The South Carolina Supreme Court found that Richland County misspent millions of dollars from a voter-approved 1% sales tax collected for transportation projects.
The ruling, handed down Wednesday, remands the case back to a circuit court for further proceedings that could include ordering the county to repay the misspent money from its general fund.
The decision follows the county’s issuance on Feb. 6 of $250 million in general obligation bond anticipation notes that are backed partly by the “Penny Tax,” as it is called locally. The litigation was disclosed in bond documents. The BANs are backed by the triple-A rated county's full faith and credit.
“Richland County wants to ensure [sic] residents we are responding responsibly to the ruling, as we do with other issues facing the county,” said a statement from the County Council and the County Administrator Gerald Seals. “We are pleased the Supreme Court affirmed that the flow of tax funds from the penny transportation tax will continue to be sent to Richland County.”
While the Supreme Court did order the South Carolina Department of Revenue to continue to remit tax revenue to the county, it also said that “DOR correctly asserted the county's expenditure of Penny Tax funds on ‘administrative costs’ that were unrelated to any specific transportation project were improper as they exceeded the scope of the Transportation Act.”
Richland County, home to the state capital of Columbia, had argued that it had spent the transportation tax funds for administrative expenses, including hiring two public relations firms and establishing a Small Local Business Enterprise Program among others.
The Supreme Court ruling did not state exactly how much money the county had earmarked as administrative expenses.
In rating the $250 million of BANs SP-1-plus last month, and discussing the pending litigation, S&P Global Ratings said, “It is our understanding that the county could be required to finance approximately $32 million in administrative expenditures.”
S&P said it is its understanding that the $32 million in expenses were not questioned in the litigation, but if for some reason the county is required to pay them it would not have a material impact on the county's financial or liquidity position or credit quality, given its “very strong flexibility and liquidity positions well in excess of the amounts in question.”
S&P also affirmed its AAA long-term rating on the county's outstanding GO debt.
Moody's Investors Service rated the BANs MIG 1, and affirmed its Aaa rating on the GOs.
In July 2012, Richland County adopted an ordinance enacting the Transportation Act and scheduling a referendum to ask voters to approve the local 1% sales and use tax for 22 years.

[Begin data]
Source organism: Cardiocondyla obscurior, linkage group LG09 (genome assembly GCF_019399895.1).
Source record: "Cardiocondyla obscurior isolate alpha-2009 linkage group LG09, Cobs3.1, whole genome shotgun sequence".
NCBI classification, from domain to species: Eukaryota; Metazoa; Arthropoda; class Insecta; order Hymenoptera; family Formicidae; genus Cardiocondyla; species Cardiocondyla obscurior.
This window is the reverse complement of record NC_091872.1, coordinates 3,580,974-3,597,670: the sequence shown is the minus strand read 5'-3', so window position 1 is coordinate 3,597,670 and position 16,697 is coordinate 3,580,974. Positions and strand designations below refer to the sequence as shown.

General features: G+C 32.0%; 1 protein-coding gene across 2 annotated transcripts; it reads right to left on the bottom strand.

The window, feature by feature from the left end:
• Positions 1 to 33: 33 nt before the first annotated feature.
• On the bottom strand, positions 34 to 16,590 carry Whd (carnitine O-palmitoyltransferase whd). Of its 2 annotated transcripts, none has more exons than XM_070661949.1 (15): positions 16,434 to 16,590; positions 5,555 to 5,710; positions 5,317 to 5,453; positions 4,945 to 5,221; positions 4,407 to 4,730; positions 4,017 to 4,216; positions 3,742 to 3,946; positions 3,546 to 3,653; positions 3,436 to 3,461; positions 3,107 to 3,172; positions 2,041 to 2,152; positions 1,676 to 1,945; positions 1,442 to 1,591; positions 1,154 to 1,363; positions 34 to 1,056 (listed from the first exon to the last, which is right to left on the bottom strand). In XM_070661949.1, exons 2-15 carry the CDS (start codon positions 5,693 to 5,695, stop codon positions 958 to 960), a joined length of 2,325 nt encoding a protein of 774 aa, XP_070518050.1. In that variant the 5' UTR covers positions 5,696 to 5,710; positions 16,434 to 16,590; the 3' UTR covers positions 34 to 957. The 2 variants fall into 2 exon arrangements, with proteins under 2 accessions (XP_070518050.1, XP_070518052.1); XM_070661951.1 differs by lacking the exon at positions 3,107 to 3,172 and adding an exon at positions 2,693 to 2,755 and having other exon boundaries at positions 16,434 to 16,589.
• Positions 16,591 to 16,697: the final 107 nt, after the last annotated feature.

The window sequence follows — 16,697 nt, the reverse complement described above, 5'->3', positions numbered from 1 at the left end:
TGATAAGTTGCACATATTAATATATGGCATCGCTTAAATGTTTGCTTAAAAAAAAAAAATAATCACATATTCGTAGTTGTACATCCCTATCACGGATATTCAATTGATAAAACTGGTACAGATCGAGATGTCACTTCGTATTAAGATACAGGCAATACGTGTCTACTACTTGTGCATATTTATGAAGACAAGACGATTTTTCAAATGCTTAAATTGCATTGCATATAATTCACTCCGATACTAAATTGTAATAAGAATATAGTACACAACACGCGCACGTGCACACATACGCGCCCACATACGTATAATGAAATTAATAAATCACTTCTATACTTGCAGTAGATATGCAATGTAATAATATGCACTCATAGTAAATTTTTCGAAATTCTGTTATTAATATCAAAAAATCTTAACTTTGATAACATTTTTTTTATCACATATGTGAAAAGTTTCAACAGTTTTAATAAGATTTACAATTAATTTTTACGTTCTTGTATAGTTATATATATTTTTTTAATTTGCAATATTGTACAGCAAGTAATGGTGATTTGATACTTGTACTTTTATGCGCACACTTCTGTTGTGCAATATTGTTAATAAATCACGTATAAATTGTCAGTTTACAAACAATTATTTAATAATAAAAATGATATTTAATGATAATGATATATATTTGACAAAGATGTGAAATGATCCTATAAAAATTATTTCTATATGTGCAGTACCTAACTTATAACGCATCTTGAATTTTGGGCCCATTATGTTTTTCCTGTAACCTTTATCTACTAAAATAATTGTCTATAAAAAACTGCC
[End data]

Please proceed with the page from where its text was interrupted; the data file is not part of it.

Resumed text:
The county ordinance proposed using $656 million of tax revenue for improvements to highways, roads, streets, intersections, bridges and drainage systems; $300.9 million for mass transit services provided by the Central Midlands Regional Transit Authority; and $80.8 million for pedestrian sidewalks, bike paths, intersections, and greenways improvements.
The referendum passed and the Penny Tax became effective May 1, 2013.
In April 2015, the state DOR initiated a review of Penny Tax expenditures. In December of that year the DOR wrote to the county outlining a series of problems it uncovered, including the county council’s exemption from procedures and authorization of certain payments to the Project Development Team that raised “questions of potential public corruption and fraud.”
The letter did not specify what was found that constituted public corruption and fraud, though it said the information had been referred to law enforcement.
DOR also said it found multiple instances of illegal activity by individuals and/or companies associated with the Penny Program and that certain expenditures appeared to fall outside the parameters of state tax laws and county ordinances.
When DOR said it would stop remitting sales tax revenue to the county, the county filed a lawsuit in circuit court. DOR filed a counterclaim seeking a declaration that the county's expenditures were unlawful. Rulings from the lower court led to the Supreme Court appeal that was decided Wednesday.
The County Council called a special meeting for late Friday to discuss the Supreme Court ruling and obtain legal advice. The meeting was expected to be held in executive session and not open to the public.
In its statement Thursday, the council said that the transportation penny program had not been suspended, and that construction projects were ongoing.
“The county is examining expenses that should be paid from the transportation penny program pursuant to the [court] order,” the statement said. “Richland County will work collaboratively with the S.C. Department of Revenue and the transportation contractor, the Program Development Team, to make the necessary changes to bring the program in line with the order.”
The statement also assured residents that any potential outcome of the circuit court ruling “will not pose a negative impact on the county financially.”
A private lawsuit has also been filed in connection with the transportation program expenses.